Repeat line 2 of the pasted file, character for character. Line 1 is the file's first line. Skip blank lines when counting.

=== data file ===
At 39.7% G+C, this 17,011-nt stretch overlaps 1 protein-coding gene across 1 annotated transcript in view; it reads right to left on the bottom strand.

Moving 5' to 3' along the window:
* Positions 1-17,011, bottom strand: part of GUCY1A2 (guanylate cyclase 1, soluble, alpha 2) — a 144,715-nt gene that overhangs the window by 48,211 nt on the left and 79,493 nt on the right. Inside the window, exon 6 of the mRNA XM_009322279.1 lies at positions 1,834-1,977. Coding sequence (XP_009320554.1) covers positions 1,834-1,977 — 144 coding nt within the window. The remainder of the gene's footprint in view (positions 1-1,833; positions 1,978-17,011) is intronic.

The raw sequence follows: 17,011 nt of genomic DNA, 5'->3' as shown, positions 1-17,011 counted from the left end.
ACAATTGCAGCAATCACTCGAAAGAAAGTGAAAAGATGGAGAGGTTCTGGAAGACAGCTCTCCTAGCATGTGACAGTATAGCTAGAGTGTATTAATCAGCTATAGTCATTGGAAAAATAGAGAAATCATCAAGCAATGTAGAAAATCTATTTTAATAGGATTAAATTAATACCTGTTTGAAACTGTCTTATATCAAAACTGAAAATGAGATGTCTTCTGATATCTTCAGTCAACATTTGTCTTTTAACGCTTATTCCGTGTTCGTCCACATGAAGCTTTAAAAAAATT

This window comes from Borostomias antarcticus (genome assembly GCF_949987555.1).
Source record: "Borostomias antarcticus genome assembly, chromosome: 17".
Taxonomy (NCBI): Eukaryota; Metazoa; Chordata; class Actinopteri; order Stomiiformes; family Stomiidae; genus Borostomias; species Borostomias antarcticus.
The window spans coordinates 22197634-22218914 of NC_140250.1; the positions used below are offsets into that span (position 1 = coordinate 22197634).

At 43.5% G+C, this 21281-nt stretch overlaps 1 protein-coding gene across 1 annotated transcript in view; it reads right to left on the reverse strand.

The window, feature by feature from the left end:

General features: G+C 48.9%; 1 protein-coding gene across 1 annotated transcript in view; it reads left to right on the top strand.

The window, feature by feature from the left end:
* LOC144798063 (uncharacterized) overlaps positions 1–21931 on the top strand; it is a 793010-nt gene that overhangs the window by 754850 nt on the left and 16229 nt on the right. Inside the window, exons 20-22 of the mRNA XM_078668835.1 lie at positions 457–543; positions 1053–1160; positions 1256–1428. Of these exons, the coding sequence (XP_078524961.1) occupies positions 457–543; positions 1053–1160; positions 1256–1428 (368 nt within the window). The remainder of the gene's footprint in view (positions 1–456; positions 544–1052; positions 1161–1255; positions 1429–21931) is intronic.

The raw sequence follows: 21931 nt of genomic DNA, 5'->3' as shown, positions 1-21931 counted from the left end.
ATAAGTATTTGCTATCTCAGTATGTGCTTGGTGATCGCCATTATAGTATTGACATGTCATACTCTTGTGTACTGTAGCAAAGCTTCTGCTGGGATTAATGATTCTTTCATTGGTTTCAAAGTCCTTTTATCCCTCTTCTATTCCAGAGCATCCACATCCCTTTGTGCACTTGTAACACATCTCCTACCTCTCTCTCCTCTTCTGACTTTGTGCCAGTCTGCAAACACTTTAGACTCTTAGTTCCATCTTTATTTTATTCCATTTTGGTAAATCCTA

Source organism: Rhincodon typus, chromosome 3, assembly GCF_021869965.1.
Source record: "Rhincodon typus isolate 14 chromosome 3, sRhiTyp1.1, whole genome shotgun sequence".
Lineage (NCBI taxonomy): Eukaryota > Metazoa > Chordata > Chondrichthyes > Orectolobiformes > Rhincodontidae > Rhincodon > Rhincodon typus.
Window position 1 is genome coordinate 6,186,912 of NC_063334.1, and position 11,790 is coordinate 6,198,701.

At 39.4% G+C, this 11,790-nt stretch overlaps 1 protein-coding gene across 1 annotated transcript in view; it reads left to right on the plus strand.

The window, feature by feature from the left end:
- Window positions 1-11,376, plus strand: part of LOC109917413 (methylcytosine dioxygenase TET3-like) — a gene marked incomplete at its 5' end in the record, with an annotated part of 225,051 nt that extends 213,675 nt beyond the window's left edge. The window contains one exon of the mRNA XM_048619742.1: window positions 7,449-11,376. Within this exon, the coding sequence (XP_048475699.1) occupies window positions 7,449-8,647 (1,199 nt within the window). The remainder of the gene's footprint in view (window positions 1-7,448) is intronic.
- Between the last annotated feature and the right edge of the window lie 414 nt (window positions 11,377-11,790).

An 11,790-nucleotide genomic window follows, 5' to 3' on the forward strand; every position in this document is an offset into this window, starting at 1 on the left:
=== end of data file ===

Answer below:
Moving 5' to 3' along the window: